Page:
She was called all types on names, good and bad, right since she was small. And one of the things never attributed to her, was the word "dainty".
Childhood was all about thoroughly enjoying school, the outdoors, sports, good academic success, lots of friends, brothers who essentially kept her on her toes, and parents who encouraged her in everything like learning to play musical instruments, classical dance , art, etc etc. Exercise was insisted upon as a daily requirement, and she remembered doing her daily surya namaskars, often under the disapproving gaze of certain ladylike aunts, who thought this was taking things too far.
By and by , she even stayed away from home in college which was in another city, and got used to lugging her own luggage around, regardless of of the weight and number of pieces. This habit continued throughout her life, to the consternation of several folks, whose idea of an acceptable woman was someone who wasn't heard when she walked, was only heard when she agreed with you, and who looked at folks beseechingly for help when faced with what could be classified as , physically insurmountable problems, like leaping across ditches, stepping down from some very high steps, putting her two wheeler on the stand, digging in gardens, and so on. You get the idea.
She always was in the forefront carrying luggage for visiting guests, and would gravitate to the heaviest piece, unless someone anticipated her move and took the piece themselves. Loading and unloading stuff from taxis and cars was par for the course. When the car got stuck on the highway, while dropping some folks to the train station, the taxi driver who stopped to help looked on in awe as she backed up the car back to back with the cab, and swiftly transferred stuff , boot to boot, and told the taxi driver to rush full speed, to make the train before it left.
Of course, shifting houses after that was nothing new , and her help was greatly sought and offered. She actually enjoyed doing all this.
Somewhere in the middle ages, there entered a mental aspect to all this. There were worries, problems, tensions, but a lifetime of "facing" weighty situations, meant that she always assumed a solution was just around the corner, and thereabouts, sometimes time wise.. She was often loaded with worrisome thoughts; for the present, for the future, for people close to her, and those who counted in her life. But the habit of rushing in to assist, whenever help was needed , never changed; be it something physical, or even a load on some one's perturbed mind.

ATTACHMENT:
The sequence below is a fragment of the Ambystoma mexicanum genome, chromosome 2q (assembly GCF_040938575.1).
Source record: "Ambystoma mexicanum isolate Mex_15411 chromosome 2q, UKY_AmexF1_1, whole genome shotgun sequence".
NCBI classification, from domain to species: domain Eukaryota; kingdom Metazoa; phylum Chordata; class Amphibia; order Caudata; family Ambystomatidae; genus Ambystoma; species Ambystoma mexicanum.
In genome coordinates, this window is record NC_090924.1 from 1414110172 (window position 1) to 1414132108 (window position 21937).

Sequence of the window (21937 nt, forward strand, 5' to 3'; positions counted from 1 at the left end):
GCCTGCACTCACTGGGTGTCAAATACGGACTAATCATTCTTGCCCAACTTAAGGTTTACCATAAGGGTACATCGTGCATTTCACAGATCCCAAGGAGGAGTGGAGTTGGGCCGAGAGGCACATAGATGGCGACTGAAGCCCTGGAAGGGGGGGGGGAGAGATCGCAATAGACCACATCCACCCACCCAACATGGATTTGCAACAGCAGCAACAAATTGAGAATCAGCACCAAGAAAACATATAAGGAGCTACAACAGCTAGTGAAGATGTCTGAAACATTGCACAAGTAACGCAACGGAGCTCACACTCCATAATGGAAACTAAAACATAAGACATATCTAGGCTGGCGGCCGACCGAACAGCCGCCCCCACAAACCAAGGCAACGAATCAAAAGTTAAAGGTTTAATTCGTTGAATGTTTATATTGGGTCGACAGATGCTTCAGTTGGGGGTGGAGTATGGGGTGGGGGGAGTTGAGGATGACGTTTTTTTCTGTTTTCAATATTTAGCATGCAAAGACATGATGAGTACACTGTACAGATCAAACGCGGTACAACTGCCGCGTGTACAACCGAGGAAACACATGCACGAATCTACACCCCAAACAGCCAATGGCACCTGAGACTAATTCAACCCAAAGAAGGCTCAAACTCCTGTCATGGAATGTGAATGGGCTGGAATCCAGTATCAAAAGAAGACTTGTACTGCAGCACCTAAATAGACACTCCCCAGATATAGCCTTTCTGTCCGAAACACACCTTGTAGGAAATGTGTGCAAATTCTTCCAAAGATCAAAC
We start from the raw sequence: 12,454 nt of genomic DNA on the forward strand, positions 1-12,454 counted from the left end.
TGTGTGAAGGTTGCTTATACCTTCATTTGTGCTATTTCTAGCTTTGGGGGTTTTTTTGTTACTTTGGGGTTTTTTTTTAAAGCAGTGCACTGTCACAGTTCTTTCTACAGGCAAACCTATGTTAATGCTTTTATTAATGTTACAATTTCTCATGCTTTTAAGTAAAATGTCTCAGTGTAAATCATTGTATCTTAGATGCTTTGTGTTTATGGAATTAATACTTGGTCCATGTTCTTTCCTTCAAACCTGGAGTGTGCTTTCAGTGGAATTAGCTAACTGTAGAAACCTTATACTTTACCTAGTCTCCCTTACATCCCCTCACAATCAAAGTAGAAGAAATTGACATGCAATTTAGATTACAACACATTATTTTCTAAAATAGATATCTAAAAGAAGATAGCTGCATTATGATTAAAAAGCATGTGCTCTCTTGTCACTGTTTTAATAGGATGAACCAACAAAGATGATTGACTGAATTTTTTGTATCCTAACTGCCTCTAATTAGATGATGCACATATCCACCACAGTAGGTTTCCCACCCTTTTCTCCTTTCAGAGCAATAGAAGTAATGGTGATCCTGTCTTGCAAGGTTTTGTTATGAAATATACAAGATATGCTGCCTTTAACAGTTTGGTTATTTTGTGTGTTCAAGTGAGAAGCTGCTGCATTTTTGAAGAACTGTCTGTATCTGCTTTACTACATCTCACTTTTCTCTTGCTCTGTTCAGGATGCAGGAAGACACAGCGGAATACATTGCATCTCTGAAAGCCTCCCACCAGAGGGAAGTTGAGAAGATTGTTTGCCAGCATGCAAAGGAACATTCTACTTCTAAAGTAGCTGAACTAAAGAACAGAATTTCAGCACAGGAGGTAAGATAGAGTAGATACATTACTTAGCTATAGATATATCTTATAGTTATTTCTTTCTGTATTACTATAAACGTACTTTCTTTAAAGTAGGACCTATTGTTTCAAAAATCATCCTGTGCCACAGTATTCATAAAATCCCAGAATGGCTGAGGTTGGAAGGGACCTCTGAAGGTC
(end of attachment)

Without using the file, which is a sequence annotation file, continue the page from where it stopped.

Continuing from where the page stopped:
At one point it was the immense weight of responsibilities. Quick and correct decision making. Consulting the right people. Finding a golden mean between the eccentricities of someone's old age and medical needs. Sometimes some one's young age, and willfulness. Some punches to the ego. Some urges to punch right back. A need for self control. Reigning in of a mind, more disposed towards a wild gallop.
The human body is a wonderful thing, and it slowly reduced the rpm's at which her body functioned, in an enlightened display of mind-body interaction.
But like a car which is being forced up a slope in high gear, willfully ignoring the need to get into a lower gear, she ended up facing "knocking" ; only, this time, it was in her body engine.
Fate sometimes knocks, and we are unable to hear it. The same happened with her. It took a while for her to understand the need to slow down. Certain afflictions forced her to think. Some excruciating pains, sometimes of the mind, but mostly of the body. Shredding her confidence.
I see her often now, wearing an arm pouch, which, she actually thought, was a sling. She leans back and rests her head on the pillow that she keeps against the wall on the top of the sofa. Her shoulder muscles have issued her a warning. I see her cringe as she suddenly gets a spasm of pain in her arm. There is a smell of methyl salicylate ointment around. She hates it, but she can't do without it. She tells me of being surprised at being unable to lift the vessel with a litre of milk , kept on the stove, something she has been doing since time immemorial. A hint of a cynical amused smile as she tells about being unable to hold the steering wheel of the car , up there, and how she drove a day ago, possibly for the last time , with hands at the bottom of the steering wheel, something they did as children , trying to show off then. An avid crazy book reader, inability to hold up (to read) a thickish book on Obama by David Remnick ( a gift to her), bothers her.
Perhaps all this is saying something. About loading and unloading. In life.
I tell her it's time to sit back, and enjoy a nice cup of tea someone else makes for her. I offer to make one . The energizing and exciting physical loads of childhood mix wonderfully , with the passage of time, with those weighing in the mind. Slowly the latter matter more. And together, they eat away the fabric of your strength. In the muscles and sometimes, the mind.
Darning is always possible, provided you notice the wear and tear in time. The body actually knows how to darn its own. She must wear the arm pouch and control movement for many weeks. Her body and mind must both rest.
She tells me it is difficult. But sighs and leans back. I smile. She smiles. I hand her the cup of tea, and the cream biscuits she loves, but pretends to avoid. She moves to adjust her arm in the pouch, so she can hold the cup nicely. Supported by her left hand.
Life loads have a habit of fluidity. Physical to mental and back again. In always a new mix.
Right now its both. She agrees
And I wish her well, as I take the empty cup from her , taking it to her kitchen.